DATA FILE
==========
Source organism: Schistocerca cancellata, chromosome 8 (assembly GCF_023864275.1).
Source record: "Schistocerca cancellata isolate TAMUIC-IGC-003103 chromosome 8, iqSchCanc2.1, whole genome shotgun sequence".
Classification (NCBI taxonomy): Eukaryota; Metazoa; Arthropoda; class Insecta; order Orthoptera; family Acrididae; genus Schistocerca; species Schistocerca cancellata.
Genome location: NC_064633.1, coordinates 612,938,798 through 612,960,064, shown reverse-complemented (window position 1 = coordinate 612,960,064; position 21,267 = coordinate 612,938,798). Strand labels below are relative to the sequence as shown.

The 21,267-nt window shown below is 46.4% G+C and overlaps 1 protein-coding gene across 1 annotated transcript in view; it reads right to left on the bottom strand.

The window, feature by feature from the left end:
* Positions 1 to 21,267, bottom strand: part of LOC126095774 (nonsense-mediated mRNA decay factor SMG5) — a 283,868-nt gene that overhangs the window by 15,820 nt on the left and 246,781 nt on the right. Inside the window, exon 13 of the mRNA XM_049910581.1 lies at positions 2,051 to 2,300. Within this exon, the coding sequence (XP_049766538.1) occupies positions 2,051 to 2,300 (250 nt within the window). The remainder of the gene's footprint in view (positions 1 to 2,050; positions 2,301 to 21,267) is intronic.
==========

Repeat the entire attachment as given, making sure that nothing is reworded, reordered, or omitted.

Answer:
Source organism: Schistocerca cancellata, chromosome 8 (assembly GCF_023864275.1).
Source record: "Schistocerca cancellata isolate TAMUIC-IGC-003103 chromosome 8, iqSchCanc2.1, whole genome shotgun sequence".
Classification (NCBI taxonomy): Eukaryota; Metazoa; Arthropoda; class Insecta; order Orthoptera; family Acrididae; genus Schistocerca; species Schistocerca cancellata.
Genome location: NC_064633.1, coordinates 612,938,798 through 612,960,064, shown reverse-complemented (window position 1 = coordinate 612,960,064; position 21,267 = coordinate 612,938,798). Strand labels below are relative to the sequence as shown.

The 21,267-nt window shown below is 46.4% G+C and overlaps 1 protein-coding gene across 1 annotated transcript in view; it reads right to left on the bottom strand.

The window, feature by feature from the left end:
* Positions 1 to 21,267, bottom strand: part of LOC126095774 (nonsense-mediated mRNA decay factor SMG5) — a 283,868-nt gene that overhangs the window by 15,820 nt on the left and 246,781 nt on the right. Inside the window, exon 13 of the mRNA XM_049910581.1 lies at positions 2,051 to 2,300. Within this exon, the coding sequence (XP_049766538.1) occupies positions 2,051 to 2,300 (250 nt within the window). The remainder of the gene's footprint in view (positions 1 to 2,050; positions 2,301 to 21,267) is intronic.